A Decade of Making a Difference 

A Decade of Making a Difference 

 HPV vaccination is a life-saver and it’s the best weapon we have to save millions of women who could die from this killer cancer.

This May 2020 ACCF celebrated a monumental milestone as we reflected on the 10th anniversary of the first ever National HPV Vaccination Program implemented in a developing country. 

In 2010 ACCF partnered with officials from the Himalayan Kingdom of Bhutan including Her Majesty the Royal Grandmother of Bhutan, the Royal Government of Bhutan and MSD (Merck & Co Inc) to successfully deliver the National HPV Vaccination Program in Bhutan. This was especially exciting to be a part of as Bhutan became the first low/middle-income country to initiate a program against human papillomavirus (HPV).

ACCF is incredibly humbled and proud to have been involved in the first nationwide public-private partnership supporting HPV vaccination in the developing world. Over the last decade we have seen how the opportunity to tackle health inequity through a long-term partnership has improved conversation and action around cervical cancer prevention.

Pictured: Mike and Lenore Willie with the Royal Grandmother, Pem-Pem and Kesang

The partnership developed after Her Majesty Gyalyum Kesang Choeden Wangchuck raised the issue around the incidence rates of cervical cancer in Bhutan – where cervical cancer impacts more women than any other type of cancer. Co-inventor of the HPV vaccine, Professor Ian Frazer, has been firm in his support for these partnerships to bring real change in the world, especially during the time of COVID-19.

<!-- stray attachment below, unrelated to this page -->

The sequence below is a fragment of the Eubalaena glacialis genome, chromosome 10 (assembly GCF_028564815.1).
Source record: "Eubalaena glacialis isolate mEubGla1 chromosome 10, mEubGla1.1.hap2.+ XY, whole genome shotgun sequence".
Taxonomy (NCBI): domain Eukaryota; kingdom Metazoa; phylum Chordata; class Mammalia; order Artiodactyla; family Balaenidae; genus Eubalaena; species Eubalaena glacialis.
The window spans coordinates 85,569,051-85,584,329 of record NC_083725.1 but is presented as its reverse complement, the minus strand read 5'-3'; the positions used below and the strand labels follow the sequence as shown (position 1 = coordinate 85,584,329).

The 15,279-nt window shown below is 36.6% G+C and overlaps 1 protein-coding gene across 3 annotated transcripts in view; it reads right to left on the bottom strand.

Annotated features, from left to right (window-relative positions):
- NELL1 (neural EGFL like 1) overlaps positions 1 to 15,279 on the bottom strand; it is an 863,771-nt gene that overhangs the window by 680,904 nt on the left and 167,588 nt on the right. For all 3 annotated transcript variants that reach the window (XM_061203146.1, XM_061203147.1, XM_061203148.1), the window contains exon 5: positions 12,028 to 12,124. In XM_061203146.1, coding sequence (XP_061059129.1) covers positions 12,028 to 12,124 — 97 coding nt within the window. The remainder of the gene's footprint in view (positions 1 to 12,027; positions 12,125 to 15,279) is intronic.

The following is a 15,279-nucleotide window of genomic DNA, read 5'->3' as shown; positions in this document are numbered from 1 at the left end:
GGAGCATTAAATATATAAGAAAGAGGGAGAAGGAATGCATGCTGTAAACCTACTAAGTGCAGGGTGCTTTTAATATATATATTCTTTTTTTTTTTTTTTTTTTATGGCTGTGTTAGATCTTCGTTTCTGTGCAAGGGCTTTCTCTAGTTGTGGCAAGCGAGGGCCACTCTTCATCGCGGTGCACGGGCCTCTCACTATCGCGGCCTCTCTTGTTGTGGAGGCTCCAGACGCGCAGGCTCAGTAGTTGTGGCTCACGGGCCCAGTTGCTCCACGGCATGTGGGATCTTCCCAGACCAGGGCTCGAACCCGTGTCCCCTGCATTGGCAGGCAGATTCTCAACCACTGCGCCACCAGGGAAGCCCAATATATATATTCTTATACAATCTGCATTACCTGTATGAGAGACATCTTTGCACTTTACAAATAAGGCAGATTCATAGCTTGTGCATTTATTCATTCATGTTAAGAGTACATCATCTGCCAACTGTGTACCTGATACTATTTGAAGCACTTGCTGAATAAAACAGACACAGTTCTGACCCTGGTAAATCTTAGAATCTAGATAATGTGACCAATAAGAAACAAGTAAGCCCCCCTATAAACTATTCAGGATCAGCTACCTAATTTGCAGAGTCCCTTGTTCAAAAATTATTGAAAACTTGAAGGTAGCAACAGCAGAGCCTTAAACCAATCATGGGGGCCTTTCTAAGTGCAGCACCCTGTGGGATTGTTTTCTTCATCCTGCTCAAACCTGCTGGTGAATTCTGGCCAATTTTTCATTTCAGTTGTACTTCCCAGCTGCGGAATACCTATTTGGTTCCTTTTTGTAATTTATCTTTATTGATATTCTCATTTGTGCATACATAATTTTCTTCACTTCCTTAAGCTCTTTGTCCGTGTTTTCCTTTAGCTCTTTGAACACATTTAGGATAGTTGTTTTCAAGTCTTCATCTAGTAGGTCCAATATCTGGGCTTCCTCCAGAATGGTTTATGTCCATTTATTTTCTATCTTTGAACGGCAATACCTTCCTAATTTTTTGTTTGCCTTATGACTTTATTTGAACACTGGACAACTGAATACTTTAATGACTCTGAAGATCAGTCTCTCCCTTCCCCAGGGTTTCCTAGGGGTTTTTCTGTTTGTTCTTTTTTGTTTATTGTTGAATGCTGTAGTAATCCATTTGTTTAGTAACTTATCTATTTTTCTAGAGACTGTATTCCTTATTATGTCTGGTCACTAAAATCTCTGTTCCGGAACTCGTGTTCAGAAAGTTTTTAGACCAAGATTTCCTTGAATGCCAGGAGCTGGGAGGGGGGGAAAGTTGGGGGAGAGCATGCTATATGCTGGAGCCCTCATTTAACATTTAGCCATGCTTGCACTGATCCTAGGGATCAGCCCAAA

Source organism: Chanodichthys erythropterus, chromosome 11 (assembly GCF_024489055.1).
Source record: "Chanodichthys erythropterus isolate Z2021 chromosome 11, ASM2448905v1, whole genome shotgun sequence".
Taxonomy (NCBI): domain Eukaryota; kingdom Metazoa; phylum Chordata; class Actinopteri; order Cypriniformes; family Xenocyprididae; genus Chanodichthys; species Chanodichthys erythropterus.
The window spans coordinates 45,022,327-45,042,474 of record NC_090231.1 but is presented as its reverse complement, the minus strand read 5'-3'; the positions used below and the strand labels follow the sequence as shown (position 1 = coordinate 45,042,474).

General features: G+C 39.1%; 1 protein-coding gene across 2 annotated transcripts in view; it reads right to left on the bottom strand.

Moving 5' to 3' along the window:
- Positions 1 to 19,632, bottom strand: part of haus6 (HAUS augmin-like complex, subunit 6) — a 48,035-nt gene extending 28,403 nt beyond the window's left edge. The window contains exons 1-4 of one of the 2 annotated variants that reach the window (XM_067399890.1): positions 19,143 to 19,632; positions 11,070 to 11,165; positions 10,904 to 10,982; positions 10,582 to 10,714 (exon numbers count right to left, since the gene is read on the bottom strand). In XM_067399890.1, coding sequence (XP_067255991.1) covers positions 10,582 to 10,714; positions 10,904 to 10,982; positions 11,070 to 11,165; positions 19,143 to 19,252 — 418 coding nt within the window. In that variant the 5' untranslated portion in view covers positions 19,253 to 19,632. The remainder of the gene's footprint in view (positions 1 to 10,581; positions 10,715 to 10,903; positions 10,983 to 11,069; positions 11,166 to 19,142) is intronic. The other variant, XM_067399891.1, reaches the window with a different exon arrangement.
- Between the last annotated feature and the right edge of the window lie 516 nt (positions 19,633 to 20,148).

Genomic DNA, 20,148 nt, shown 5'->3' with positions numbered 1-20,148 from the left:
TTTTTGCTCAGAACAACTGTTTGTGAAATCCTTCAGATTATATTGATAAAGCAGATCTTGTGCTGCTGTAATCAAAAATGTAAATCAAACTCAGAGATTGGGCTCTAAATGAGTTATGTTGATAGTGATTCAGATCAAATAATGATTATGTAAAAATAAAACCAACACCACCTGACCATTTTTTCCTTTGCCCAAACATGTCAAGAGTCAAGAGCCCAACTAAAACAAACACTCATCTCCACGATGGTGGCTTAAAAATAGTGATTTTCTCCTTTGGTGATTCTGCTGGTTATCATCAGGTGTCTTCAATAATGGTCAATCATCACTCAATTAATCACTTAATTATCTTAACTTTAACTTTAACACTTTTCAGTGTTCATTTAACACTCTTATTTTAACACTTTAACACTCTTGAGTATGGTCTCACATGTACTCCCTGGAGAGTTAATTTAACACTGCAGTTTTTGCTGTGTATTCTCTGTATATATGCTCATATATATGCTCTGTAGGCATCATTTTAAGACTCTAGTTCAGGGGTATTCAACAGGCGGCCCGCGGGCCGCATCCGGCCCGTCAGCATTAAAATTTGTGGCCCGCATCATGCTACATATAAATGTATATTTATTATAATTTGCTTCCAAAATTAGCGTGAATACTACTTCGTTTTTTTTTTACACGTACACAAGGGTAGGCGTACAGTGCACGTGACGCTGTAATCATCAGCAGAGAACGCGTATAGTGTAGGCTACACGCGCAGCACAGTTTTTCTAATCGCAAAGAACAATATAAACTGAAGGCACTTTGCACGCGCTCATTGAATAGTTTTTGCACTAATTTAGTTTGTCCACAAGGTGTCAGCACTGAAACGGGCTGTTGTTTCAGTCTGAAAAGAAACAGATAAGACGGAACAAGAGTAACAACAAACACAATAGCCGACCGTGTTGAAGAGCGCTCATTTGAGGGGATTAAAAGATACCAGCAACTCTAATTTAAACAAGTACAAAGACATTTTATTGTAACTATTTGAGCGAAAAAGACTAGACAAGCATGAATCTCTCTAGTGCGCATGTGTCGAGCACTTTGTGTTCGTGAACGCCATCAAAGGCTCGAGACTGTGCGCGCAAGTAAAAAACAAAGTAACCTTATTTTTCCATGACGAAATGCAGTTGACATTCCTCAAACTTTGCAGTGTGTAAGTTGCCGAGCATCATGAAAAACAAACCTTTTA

“COVID-19 has reminded us that infection control will always be high on the global health agenda. Ongoing partnerships between government, global health agencies, and the pharmaceutical industry are essential to ensure that we are able to meet new challenges as they arise for the benefit of humankind,” said Frazer.

Today we are happy to report that over the past 10 years since we started in Bhutan, nearly 110,000 school-aged girls have been vaccinated, further reducing their risk of dying from cervical cancer by up to 80%. The results from this vaccination program have since been published and have served as a model for other developing countries around the globe.

Pictured: Bhutanese schoolgirls after receiving their vaccinations

Of course, none of this could have been done without your wonderful support. If you’d like to help us continue protecting girls across the globe from the burden of cervical cancer, donate here.